Xantus’s Murrelet

Xantus’s Murrelet (Synthliboramphus hypoleucus) is a small auk found in the California Current system in the Pacific Ocean. This small seabird breeds on islands off California and Mexico. The species is named for the Hungarian ornithologist John Xantus de Vesey, who described it from specimens collected off Baja California. It is threatened by predators introduced to its breeding colonies and by oil spills, and is currently listed as vulnerable.

Description and range

The Xantus’s Murrelet is a small black and white auk with a small head and thin sharp bill. It resembles the closely related Craveri’s Murrelet, with which it shares the distinction of being the most southerly living of all the auk species. It breeds in the Channel Islands of California, the largest colony being on Santa Barbara Island, and also several islands off Baja California, including Isla Guadalupe. After the breeding season it disperses north at sea, usually to offshore waters, sometimes even as far as British Columbia.


The Xantus’s Murrelet feeds far out at sea on larval fish like anchovies, sardines and Sebastes rockfish. Like all auks it is a wing-propelled diver, chasing down prey under the water with its powerful wing beats. There is some speculation that it may feed cooperatively in pairs, as it is almost always observed in pairs, even during the breeding season. It flies well, and can take off easily.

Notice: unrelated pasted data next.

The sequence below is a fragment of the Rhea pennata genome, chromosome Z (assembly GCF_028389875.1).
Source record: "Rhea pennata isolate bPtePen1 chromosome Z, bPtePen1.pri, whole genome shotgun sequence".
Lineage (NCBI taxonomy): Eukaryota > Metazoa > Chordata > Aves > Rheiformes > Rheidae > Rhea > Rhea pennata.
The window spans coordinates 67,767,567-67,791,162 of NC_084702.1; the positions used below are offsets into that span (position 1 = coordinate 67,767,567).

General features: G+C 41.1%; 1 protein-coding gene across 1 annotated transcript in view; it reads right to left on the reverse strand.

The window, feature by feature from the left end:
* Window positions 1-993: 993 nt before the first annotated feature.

The Xantus’s Murrelet nests in small crevices, caves and under dense bushes on arid islands in loosely scattered colonies. Two eggs are laid and the parents return to the colony only at night. Incubation lasts for about a month. Like other murrelets of the genus Synthliboramphus (like the Ancient Murrelet) the chicks are highly independent, leaving the nest within two days of hatching and running actively towards the sea, where the parents call to them. Once at sea the family swims to offshore waters. Little is known about the time at sea due to difficulties in studying them.


The Xantus’s Murrelet is considered by some to be one of the more endangered species of auk. It is threatened by oil spills, as much of its population lives near the busy shipping lanes of Los Angeles. Because a large part of its small population nests in such a small area a single catastrophic oil spill could have far reaching implications. It is also threatened by introduced species such as rats and feral cats; a threat has been lessened lately by efforts to restore its habitat by removing introduced predators. In one case the population of rats was removed from Anacapa Island by the use of poisoned bait (the money for which being paid by an oil settlement trust fund).